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New Line Of Veggie Stix Hits Store Shelves

New line of Veggie Stix

Last updated on September 7th, 2012 at 11:18 am

As a recent university study sees it, American children are eating too many of the wrong things, chock-full of junk calories. The solution? Take the junk away. In April, Good Health Natural Products began shipping a new line of Veggie Stix® vegetable snacks to mass retailers. The reformulated Veggie Stix has up to 25 percent of the recommended daily allowance of key vitamins like Vitamin A, B6, D and E.

New line of Veggie StixThrough a proprietary process, the company takes a mix of spinach, broccoli, carrots, beets, shiitake mushrooms and tomatoes, turns them into a concentrate and adds them to the original Veggie Stix, in a newly opened, state-of-the-art factory in Pittston, Pa.

The process improves the snack by delivering meaningful levels of numerous vitamins and phytonutrients, including Vitamin A, B1, B6, C, D, E and K, all without changing the great taste (or price).

“It’s the whole food vegetable concentrates in Veggie Stix that make all the difference,” says registered dietician Steve Kinsley. “The concentrates retain the nutrients and the flavors of the vegetables during the cooking process so you get significant proportions of multiple vitamins in one serving of Veggie Stix. It’s a much healthier treat than conventional snack foods.”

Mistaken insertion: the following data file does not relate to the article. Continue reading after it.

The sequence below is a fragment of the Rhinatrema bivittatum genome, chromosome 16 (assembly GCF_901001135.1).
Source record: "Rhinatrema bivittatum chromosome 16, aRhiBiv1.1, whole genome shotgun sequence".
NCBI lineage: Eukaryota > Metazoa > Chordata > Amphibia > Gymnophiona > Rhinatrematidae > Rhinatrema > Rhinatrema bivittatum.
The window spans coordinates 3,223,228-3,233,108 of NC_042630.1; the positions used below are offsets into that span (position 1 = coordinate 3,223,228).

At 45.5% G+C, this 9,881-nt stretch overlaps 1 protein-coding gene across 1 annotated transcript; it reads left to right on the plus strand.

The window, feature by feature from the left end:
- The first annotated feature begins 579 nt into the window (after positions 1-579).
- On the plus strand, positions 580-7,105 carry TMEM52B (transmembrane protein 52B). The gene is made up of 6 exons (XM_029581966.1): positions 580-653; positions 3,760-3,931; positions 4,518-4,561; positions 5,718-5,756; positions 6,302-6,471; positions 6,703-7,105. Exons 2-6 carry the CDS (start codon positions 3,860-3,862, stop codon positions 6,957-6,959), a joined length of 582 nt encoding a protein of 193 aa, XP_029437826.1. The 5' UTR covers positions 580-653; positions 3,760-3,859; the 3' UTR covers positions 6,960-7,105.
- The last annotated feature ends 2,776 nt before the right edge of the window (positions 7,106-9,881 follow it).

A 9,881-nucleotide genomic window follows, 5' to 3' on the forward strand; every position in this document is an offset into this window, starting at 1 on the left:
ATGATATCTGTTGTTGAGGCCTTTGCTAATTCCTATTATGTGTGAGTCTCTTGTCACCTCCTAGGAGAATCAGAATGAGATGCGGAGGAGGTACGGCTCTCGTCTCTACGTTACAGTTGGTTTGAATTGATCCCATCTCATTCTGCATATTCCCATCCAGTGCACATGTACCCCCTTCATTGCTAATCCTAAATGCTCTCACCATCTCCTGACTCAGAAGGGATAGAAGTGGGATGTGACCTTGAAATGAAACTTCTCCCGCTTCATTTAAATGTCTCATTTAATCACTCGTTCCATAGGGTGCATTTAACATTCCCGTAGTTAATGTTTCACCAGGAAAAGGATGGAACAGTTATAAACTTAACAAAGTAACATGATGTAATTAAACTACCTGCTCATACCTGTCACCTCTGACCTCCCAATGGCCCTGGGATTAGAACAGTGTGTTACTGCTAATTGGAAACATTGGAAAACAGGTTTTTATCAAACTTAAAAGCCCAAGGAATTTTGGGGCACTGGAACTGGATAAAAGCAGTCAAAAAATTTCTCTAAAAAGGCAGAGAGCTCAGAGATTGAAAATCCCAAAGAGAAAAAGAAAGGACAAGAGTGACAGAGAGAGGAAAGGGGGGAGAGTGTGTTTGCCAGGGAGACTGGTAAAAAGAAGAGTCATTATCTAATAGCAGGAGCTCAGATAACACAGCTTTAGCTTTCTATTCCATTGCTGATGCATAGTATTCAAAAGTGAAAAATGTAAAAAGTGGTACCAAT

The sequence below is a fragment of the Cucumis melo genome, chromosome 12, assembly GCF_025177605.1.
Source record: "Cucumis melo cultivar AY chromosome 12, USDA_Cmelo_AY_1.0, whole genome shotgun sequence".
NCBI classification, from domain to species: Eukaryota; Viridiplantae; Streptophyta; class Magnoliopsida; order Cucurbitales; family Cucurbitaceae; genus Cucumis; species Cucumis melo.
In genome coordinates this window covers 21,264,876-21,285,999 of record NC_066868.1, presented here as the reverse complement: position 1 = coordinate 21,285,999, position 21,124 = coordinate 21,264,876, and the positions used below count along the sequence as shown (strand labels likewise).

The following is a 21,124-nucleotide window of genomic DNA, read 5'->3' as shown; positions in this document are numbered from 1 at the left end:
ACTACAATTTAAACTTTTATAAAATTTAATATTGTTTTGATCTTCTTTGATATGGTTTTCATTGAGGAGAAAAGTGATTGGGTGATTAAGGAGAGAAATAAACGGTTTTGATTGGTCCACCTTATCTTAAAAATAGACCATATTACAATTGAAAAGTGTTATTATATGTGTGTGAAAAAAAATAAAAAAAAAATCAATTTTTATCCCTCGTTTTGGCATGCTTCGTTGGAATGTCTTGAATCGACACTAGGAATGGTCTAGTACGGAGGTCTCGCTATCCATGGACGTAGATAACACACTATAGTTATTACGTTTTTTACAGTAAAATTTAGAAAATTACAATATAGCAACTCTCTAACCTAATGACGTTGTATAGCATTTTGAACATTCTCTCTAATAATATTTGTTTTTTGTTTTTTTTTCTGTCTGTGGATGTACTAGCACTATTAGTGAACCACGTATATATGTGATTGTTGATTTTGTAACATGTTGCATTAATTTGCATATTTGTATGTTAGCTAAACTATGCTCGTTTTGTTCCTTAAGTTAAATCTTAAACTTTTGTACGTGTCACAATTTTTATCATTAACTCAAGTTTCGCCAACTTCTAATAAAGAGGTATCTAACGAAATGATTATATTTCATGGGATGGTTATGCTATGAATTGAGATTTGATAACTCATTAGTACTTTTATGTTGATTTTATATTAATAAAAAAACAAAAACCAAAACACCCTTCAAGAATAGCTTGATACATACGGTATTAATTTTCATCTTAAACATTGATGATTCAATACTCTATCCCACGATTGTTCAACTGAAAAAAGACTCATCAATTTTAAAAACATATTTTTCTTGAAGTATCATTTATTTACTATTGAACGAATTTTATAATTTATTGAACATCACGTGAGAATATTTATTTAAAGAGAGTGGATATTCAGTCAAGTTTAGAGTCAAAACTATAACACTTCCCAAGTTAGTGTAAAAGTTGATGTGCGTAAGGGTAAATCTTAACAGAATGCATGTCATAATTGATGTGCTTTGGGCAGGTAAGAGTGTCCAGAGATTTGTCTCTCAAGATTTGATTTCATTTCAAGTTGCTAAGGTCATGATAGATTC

Mark Gillis, president and CEO of Good Health Natural Products, says the snack marks a departure—and a revolution—for the snack food industry. Gillis notes that many individuals and families have rightfully sought out natural and organic products, out of concern for their health and well-being. Many have mistakenly believed that these kinds of foods have superior nutritive values.

“Organic and naturally produced fresh foods are indeed better for you,” says Gillis. “But until now, manufacturers of processed packaged foods have only been able to make their products less bad by making them with less fat, less sodium or by eliminating trans-fats.”

The need to move children away from junk food and toward better eating habits is borne out by a University of North Carolina at Chapel Hill study, published in March 2010. The study found that children are snacking more than ever before on chips, candy and other junk food. That increase in snacking, which now accounts for up to 27 percent of daily caloric intake, has occurred at the same time as a rise in childhood obesity, which has put millions of American children at risk for hypertension, heart disease and diabetes.

Gillis says the new version of Veggie Stix represents both an effort to do something about those recent trends and it is an extension of his company’s philosophy. Good Health Natural Products, a recognized natural products leader in the retail grocery, natural foods, and specialty marketplace believes that everyone deserves access to products that are both affordable and better for you, in order to live healthier lives.

“This is one small step toward fulfilling our responsibility to provide better nutrition for our families and our children,” says Gillis. “If we lead, others will follow.”





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